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Health Ministry, World Bank Plot Better Services 

By Walter Wilson Nana — The Ministry of Public Health and the World Bank Office in Yaounde have launched a new project to enhance the health of Cameroonians.

At the recent launch of the “Performance Based Finance, PBF” project in the Southwest Region, Secretary General in the Health Ministry, Dr. Fru Angwafor III, said it is a new approach towards reinforcing the national health system.

“We have to make our health services attractive so that the users can come. This is a win-win situation. The workers have better working conditions, they have better pay through bonuses and our health structures are improved through infrastructures, consumables, drugs and more.”

He said the Government of Cameroon has obtained from the World Bank FCFA 12.5 Billion to improve the country’s health, improve upon the working conditions of the staff in the health sector and promote better results on the field.

“This is a three-year pilot project for the Littoral, East, Northwest and Southwest Regions, with the following districts in the Southwest Region benefitting; Buea, Kumba, Mamfe and Limbe,” he mentioned.

According to Dr. Angwafor III, the Government is investing so as to do away with transmissible diseases, improve on mother and child health care, enhance the growth and development strategies of the country, decrease infant and mother mortality and morbidity, work on moves to achieve the MDGs as well as carry out surveys on the field to improve on the performance of health workers.

He cited the case of Rwanda, where strides are made with the PBF, saying; “The stakes are high. This is time for action. We have to provide solutions to our health and our communities. What a way to improve the health indicators of our country.”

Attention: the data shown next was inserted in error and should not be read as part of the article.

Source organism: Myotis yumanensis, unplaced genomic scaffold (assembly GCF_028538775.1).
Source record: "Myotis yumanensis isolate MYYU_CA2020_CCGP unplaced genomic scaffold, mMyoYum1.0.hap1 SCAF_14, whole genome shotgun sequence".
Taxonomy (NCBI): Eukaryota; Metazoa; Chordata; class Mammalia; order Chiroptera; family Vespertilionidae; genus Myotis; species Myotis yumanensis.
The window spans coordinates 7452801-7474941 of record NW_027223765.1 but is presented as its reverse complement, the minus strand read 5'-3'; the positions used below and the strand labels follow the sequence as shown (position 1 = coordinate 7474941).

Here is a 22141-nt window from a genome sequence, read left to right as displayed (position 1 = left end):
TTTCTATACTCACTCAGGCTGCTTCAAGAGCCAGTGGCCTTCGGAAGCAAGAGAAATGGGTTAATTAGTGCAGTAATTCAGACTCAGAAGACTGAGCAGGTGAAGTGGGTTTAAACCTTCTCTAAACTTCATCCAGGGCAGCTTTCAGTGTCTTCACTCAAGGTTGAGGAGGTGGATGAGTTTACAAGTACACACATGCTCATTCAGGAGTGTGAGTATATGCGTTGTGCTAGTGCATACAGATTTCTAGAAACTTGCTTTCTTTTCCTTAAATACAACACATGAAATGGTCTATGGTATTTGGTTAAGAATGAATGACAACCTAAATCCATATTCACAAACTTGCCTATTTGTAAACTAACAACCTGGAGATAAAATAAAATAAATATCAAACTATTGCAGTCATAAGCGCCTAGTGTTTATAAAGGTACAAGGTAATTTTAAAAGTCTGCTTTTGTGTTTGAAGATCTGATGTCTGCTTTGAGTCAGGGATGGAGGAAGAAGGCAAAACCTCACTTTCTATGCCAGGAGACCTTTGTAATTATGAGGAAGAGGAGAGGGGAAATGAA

The Secretary General in the office of the Southwest Governor, Handerson Quetong Kongeh, corroborated the Health Ministry, while appreciating the efforts of the World Bank in supporting Cameroon’s health sector.

Quetong enjoined stakeholders and institutions involved in the PBF to ensure that Cameroonians have good health.

“This is a strategy to encourage, financially motivate and recognise the health worker in the best possible way. It will get to the man in the street and make way for quality health services from the health personnel to the users. This will lure our people to make use of the health units in our communities,” he said.

The Representative of the World Bank, Gaston Sorgho, said they are out to address the best way possible to serve the population.

“One of the fundamental problems within the health sector is the fact that the productivity of the health professionals is not at the expected level. The government, the beneficiaries and the health workers are not happy with the results on the ground. So, the issue here is how best we can serve the population in real terms; the number of people coming out and the quality of services given to them,” he explained.

The Human Development Expert at the World Bank Office in Yaounde said the health worker will be trained, helped, monitored on how results are produced, evaluated and, based on the results produced; they and their institutions will be remunerated.

“We’ve put in place an independent agency – AEDES/IRESCO Consortium that will train, support, evaluate and report on the performance of the health personnel that will be given bonuses. The more you produce, the more money you will be getting in the project for the benefit of the health personnel and the institution. That is the goal of the Government of Cameroon and the World Bank,” he said.

Dr. Barthes Olivier of the AEDES/IRESCO Consortium said the criteria laid down by the stakeholders of PBF will be strictly respected, saying their operations will begin in June and in September 2012, they will kick-start payments to the deserving health workers and their institutions.

Olivier also said the World Bank, Health Ministry and AEDES/IRESCO Consortium are here to ensure that the pilot project goes on and the people of the aforementioned regions have a better health bill.

First published in The Post print edition no. 01338


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